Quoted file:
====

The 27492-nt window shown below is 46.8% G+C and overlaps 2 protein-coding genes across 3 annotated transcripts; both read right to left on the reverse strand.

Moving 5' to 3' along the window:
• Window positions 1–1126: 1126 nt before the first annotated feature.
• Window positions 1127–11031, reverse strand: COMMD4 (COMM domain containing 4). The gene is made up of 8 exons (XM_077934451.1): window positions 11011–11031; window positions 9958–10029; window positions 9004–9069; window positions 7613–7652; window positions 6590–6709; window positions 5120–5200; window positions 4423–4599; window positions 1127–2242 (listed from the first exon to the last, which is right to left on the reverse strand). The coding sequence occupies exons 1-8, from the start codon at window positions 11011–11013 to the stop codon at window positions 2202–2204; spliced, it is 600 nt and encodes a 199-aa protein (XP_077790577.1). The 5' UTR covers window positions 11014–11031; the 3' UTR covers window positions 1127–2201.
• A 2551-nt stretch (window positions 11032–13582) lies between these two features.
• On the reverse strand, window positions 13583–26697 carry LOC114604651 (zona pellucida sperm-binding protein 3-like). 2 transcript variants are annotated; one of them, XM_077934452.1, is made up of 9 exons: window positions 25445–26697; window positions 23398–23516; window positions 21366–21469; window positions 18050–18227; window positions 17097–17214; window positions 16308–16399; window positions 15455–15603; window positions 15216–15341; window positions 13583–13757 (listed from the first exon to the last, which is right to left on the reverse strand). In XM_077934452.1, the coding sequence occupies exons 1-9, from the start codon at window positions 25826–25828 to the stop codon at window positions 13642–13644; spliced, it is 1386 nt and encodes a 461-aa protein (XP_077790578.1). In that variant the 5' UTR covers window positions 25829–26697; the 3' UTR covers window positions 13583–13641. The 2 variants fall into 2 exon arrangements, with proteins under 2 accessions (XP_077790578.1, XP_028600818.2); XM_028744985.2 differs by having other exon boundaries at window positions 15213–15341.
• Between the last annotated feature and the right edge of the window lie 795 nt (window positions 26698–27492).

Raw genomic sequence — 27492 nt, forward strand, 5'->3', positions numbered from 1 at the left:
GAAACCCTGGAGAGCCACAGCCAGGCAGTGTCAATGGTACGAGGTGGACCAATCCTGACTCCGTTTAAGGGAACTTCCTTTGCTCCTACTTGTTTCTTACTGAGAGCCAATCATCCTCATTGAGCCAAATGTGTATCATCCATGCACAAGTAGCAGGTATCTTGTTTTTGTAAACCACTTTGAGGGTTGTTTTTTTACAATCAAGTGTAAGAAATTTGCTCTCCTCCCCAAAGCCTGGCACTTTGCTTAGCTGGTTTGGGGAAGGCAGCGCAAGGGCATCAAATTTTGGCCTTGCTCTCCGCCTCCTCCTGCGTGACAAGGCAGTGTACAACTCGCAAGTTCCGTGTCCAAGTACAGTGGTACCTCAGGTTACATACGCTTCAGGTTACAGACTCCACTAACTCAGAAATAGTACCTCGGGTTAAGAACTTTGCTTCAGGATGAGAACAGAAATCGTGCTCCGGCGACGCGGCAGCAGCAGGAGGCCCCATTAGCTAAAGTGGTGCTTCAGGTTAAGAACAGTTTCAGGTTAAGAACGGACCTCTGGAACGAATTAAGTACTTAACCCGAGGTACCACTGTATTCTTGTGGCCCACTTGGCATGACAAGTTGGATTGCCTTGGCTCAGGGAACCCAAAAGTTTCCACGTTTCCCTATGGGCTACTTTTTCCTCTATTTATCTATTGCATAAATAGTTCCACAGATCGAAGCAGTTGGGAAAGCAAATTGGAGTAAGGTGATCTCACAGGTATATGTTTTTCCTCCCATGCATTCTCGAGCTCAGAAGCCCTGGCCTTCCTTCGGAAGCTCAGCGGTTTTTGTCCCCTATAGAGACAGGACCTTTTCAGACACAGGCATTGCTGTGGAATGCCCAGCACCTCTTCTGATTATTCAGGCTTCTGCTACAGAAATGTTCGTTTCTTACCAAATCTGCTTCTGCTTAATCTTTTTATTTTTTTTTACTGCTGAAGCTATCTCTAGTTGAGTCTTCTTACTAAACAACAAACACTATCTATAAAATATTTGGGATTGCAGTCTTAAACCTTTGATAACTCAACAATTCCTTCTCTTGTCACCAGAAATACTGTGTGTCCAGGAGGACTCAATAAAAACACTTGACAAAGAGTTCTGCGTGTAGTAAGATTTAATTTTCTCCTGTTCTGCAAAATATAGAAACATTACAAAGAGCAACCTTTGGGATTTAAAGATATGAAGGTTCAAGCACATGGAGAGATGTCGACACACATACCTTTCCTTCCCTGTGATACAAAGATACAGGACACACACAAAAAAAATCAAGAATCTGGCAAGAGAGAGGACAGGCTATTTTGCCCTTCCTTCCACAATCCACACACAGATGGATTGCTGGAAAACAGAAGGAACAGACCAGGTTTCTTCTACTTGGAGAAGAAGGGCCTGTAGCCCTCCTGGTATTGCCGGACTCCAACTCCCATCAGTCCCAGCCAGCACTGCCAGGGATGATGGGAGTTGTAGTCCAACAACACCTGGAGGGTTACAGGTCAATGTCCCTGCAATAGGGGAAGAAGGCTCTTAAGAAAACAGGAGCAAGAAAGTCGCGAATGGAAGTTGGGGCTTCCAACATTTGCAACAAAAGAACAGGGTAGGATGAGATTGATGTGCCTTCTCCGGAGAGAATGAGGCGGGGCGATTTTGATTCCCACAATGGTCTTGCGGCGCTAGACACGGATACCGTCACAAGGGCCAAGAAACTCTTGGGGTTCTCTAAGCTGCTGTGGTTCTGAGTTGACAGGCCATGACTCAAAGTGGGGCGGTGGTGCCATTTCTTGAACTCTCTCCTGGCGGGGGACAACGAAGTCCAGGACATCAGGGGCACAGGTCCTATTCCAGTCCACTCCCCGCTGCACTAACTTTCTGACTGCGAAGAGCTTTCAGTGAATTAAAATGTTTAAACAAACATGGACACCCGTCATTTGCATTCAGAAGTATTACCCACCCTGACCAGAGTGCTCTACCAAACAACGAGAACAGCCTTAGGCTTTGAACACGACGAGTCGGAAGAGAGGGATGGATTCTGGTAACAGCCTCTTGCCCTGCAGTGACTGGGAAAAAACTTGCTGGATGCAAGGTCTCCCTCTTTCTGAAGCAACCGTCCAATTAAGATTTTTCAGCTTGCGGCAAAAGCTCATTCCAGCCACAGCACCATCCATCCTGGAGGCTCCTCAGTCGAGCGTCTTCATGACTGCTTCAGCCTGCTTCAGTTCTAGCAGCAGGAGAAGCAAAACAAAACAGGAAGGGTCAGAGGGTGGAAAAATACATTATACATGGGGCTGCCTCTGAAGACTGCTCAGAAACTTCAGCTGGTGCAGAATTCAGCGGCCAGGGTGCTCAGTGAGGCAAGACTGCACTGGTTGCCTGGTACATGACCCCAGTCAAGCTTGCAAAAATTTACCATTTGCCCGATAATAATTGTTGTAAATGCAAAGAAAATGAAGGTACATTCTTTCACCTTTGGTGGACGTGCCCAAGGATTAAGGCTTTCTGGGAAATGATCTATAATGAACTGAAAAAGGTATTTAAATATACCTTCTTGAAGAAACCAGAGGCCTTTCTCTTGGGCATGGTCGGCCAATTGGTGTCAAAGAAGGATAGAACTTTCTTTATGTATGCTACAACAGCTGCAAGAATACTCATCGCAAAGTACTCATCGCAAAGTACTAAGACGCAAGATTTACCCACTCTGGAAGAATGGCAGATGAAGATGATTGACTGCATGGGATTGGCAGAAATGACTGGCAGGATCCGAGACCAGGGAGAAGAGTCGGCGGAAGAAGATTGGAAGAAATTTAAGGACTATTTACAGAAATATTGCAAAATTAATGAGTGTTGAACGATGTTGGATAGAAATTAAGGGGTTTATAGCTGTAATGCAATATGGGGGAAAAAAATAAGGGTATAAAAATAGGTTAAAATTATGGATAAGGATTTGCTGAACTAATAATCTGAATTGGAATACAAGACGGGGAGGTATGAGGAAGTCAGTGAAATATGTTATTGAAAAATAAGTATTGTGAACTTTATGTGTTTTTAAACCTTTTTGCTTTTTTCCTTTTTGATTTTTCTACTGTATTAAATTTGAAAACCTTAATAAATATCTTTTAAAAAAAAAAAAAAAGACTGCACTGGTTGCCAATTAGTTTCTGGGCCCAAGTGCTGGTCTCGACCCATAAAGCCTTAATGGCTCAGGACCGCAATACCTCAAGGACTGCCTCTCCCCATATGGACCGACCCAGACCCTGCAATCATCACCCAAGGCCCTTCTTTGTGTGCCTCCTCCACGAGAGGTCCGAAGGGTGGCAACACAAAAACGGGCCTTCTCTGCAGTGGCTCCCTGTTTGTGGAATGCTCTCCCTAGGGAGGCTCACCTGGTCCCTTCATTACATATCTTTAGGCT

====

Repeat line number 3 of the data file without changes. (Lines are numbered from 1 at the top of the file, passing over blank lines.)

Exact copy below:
• Window positions 1–1126: 1126 nt before the first annotated feature.